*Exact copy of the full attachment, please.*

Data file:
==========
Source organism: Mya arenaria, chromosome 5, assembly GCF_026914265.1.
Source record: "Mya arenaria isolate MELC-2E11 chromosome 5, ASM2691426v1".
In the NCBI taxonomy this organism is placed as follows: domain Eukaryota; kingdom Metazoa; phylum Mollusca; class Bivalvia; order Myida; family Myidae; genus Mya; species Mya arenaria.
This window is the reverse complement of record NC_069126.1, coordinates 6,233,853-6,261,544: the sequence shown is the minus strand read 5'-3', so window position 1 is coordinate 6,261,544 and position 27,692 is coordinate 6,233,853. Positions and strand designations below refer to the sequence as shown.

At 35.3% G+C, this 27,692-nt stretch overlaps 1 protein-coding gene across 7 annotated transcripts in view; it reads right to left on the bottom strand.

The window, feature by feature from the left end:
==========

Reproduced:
Source organism: Mya arenaria, chromosome 5, assembly GCF_026914265.1.
Source record: "Mya arenaria isolate MELC-2E11 chromosome 5, ASM2691426v1".
In the NCBI taxonomy this organism is placed as follows: domain Eukaryota; kingdom Metazoa; phylum Mollusca; class Bivalvia; order Myida; family Myidae; genus Mya; species Mya arenaria.
This window is the reverse complement of record NC_069126.1, coordinates 6,233,853-6,261,544: the sequence shown is the minus strand read 5'-3', so window position 1 is coordinate 6,261,544 and position 27,692 is coordinate 6,233,853. Positions and strand designations below refer to the sequence as shown.

At 35.3% G+C, this 27,692-nt stretch overlaps 1 protein-coding gene across 7 annotated transcripts in view; it reads right to left on the bottom strand.

The window, feature by feature from the left end: